the underground railroad

Since obtaining my NYC library card, I’ve renewed my passion for reading. My first check-out was The Underground Railroad by Colson Whitehead. This book, along with Ta-Nehisi Coates’ Between the World and Me, should be required reading for all Americans. As a Southern-born, blond-haired, hazel-eyed white girl raised in an upper-middle class home, I have enjoyed the life of privilege and insulation. Policemen smile and say “hello” to me when I walk down the street, immigration officials waive me straight through with little inspection, and employers are happy to see me when I show up for an interview. These books help me feel the plight of those who have faced humiliation and persecution in a way that hopefully guides my behavior in both treatment of and advocacy for my fellow humans.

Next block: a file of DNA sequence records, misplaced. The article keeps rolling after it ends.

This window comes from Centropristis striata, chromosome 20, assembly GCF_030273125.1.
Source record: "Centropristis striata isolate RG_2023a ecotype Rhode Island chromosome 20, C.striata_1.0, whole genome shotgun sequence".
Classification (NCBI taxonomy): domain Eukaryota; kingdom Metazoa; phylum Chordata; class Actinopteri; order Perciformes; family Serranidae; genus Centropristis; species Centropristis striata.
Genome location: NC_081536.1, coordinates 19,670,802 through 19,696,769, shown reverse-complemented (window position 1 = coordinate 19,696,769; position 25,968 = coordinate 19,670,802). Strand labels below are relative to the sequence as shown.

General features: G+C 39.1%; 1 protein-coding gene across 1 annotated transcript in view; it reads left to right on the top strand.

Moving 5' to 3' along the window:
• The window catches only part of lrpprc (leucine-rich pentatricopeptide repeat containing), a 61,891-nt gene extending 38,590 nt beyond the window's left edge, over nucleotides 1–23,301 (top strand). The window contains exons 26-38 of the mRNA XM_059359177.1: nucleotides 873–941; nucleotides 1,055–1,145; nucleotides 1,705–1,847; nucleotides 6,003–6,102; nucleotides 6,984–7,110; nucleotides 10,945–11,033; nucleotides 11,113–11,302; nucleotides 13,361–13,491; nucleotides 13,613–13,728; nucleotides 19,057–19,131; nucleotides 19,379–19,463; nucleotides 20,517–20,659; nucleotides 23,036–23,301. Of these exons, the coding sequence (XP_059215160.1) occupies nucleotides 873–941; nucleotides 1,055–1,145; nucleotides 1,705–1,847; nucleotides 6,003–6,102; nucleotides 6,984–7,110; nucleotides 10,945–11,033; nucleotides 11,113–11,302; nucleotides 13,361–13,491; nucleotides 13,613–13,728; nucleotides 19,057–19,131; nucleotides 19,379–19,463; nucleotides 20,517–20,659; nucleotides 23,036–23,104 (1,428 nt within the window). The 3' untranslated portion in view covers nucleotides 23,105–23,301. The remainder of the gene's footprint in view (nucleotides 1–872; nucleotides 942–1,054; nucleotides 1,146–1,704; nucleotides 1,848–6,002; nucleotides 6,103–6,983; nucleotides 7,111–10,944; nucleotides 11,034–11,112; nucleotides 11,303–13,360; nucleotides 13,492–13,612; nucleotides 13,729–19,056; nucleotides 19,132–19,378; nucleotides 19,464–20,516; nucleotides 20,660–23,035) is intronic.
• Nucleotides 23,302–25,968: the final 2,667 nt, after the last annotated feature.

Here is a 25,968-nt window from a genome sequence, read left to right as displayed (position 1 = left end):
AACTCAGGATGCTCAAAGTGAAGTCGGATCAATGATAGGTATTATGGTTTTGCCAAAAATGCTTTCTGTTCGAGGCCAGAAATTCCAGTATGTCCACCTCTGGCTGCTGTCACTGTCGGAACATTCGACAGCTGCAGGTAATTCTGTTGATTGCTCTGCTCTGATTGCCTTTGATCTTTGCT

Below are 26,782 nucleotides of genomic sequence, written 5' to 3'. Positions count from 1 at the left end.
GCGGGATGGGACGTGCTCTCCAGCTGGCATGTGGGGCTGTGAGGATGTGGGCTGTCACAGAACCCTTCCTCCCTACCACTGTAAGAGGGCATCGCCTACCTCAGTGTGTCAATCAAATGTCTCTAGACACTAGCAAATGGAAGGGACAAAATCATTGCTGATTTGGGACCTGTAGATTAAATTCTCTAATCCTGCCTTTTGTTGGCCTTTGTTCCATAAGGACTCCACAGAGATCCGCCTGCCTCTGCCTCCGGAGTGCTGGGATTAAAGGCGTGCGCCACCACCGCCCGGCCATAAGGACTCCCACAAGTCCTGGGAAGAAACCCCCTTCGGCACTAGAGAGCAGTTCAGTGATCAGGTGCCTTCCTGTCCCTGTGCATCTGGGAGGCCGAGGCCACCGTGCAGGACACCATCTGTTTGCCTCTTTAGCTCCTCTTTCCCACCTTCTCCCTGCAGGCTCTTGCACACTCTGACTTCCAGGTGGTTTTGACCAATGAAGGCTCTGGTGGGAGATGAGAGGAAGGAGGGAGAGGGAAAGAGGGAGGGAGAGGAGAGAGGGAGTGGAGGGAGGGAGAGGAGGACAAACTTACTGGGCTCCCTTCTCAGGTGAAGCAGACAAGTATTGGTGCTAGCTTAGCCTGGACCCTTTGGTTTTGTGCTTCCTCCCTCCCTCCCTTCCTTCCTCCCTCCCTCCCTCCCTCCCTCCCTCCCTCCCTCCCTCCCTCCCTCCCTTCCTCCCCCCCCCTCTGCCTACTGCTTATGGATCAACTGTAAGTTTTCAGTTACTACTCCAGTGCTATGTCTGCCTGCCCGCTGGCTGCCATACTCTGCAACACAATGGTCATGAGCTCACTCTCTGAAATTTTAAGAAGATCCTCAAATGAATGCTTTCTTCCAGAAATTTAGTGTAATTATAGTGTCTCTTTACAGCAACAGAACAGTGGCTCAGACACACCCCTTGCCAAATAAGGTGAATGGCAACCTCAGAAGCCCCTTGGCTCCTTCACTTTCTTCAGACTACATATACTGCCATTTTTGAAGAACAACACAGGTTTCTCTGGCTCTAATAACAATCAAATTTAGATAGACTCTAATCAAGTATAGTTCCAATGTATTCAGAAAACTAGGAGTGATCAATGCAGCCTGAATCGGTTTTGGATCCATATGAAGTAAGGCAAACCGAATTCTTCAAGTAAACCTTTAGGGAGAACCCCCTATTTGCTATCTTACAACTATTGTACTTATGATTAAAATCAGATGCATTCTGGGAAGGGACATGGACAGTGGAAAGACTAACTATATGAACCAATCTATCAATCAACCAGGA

The Underground Railroad follows the life and history of Cora, a third generation slave in Georgia – chronicling her childhood on the plantation, escape through the swamp, and life on the run. Her courage and innate sense of right put her life in danger when she stands up for a fellow slave who made a minuscule mistake in the presence of the master. This action, along with the encouragement of her fellow defector, motivates her to seek freedom. Her journey is filled with triumphs and terror, making it difficult to set the book down until you get to the last page and discover her fate.

Thank you, Colson Whitehead, for making me feel the pain and grief of the slaves and the shame of the slave owners.

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